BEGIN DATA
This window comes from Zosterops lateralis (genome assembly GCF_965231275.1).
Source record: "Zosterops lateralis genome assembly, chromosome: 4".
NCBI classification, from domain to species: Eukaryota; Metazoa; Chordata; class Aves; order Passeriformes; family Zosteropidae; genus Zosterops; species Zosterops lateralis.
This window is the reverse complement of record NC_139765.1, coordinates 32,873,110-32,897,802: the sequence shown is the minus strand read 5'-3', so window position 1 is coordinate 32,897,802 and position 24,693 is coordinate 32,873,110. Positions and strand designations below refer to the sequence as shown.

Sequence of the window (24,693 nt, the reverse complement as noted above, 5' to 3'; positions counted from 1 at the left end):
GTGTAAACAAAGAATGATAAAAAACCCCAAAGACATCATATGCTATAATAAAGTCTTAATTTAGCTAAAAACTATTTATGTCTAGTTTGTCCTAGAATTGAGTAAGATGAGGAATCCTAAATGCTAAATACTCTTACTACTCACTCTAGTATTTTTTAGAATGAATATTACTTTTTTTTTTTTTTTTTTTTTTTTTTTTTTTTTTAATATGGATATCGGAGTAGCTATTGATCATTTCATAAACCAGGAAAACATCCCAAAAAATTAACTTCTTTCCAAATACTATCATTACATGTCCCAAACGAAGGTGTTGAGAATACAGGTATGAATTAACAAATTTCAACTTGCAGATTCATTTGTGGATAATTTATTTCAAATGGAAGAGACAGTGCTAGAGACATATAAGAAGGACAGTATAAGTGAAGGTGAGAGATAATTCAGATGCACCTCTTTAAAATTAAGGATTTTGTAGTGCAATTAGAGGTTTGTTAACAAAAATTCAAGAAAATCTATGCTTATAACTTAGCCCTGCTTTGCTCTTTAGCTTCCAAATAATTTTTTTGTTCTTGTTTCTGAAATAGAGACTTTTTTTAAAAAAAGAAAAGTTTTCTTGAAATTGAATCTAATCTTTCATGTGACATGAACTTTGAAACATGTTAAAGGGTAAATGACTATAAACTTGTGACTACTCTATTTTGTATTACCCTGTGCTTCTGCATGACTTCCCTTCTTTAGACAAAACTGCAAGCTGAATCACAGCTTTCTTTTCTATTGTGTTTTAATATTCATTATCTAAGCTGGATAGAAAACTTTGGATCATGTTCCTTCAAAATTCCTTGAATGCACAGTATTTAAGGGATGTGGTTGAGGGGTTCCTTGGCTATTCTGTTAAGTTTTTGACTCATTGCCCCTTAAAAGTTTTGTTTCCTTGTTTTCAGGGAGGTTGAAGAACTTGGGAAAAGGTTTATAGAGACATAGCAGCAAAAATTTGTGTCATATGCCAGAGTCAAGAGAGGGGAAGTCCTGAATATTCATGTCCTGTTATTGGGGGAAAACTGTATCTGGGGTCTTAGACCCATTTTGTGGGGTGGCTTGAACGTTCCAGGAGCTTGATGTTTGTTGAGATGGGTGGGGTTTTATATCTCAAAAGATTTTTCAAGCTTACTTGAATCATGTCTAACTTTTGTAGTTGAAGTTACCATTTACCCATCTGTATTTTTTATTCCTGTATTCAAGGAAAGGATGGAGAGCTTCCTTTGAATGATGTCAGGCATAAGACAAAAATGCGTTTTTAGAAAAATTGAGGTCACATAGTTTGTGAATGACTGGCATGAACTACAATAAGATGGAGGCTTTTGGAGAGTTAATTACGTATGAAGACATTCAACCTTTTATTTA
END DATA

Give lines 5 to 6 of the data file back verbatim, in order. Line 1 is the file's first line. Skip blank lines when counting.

Sequence of the window (24,693 nt, the reverse complement as noted above, 5' to 3'; positions counted from 1 at the left end):
GTGTAAACAAAGAATGATAAAAAACCCCAAAGACATCATATGCTATAATAAAGTCTTAATTTAGCTAAAAACTATTTATGTCTAGTTTGTCCTAGAATTGAGTAAGATGAGGAATCCTAAATGCTAAATACTCTTACTACTCACTCTAGTATTTTTTAGAATGAATATTACTTTTTTTTTTTTTTTTTTTTTTTTTTTTTTTTTTAATATGGATATCGGAGTAGCTATTGATCATTTCATAAACCAGGAAAACATCCCAAAAAATTAACTTCTTTCCAAATACTATCATTACATGTCCCAAACGAAGGTGTTGAGAATACAGGTATGAATTAACAAATTTCAACTTGCAGATTCATTTGTGGATAATTTATTTCAAATGGAAGAGACAGTGCTAGAGACATATAAGAAGGACAGTATAAGTGAAGGTGAGAGATAATTCAGATGCACCTCTTTAAAATTAAGGATTTTGTAGTGCAATTAGAGGTTTGTTAACAAAAATTCAAGAAAATCTATGCTTATAACTTAGCCCTGCTTTGCTCTTTAGCTTCCAAATAATTTTTTTGTTCTTGTTTCTGAAATAGAGACTTTTTTTAAAAAAAGAAAAGTTTTCTTGAAATTGAATCTAATCTTTCATGTGACATGAACTTTGAAACATGTTAAAGGGTAAATGACTATAAACTTGTGACTACTCTATTTTGTATTACCCTGTGCTTCTGCATGACTTCCCTTCTTTAGACAAAACTGCAAGCTGAATCACAGCTTTCTTTTCTATTGTGTTTTAATATTCATTATCTAAGCTGGATAGAAAACTTTGGATCATGTTCCTTCAAAATTCCTTGAATGCACAGTATTTAAGGGATGTGGTTGAGGGGTTCCTTGGCTATTCTGTTAAGTTTTTGACTCATTGCCCCTTAAAAGTTTTGTTTCCTTGTTTTCAGGGAGGTTGAAGAACTTGGGAAAAGGTTTATAGAGACATAGCAGCAAAAATTTGTGTCATATGCCAGAGTCAAGAGAGGGGAAGTCCTGAATATTCATGTCCTGTTATTGGGGGAAAACTGTATCTGGGGTCTTAGACCCATTTTGTGGGGTGGCTTGAACGTTCCAGGAGCTTGATGTTTGTTGAGATGGGTGGGGTTTTATATCTCAAAAGATTTTTCAAGCTTACTTGAATCATGTCTAACTTTTGTAGTTGAAGTTACCATTTACCCATCTGTATTTTTTATTCCTGTATTCAAGGAAAGGATGGAGAGCTTCCTTTGAATGATGTCAGGCATAAGACAAAAATGCGTTTTTAGAAAAATTGAGGTCACATAGTTTGTGAATGACTGGCATGAACTACAATAAGATGGAGGCTTTTGGAGAGTTAATTACGTATGAAGACATTCAACCTTTTATTTA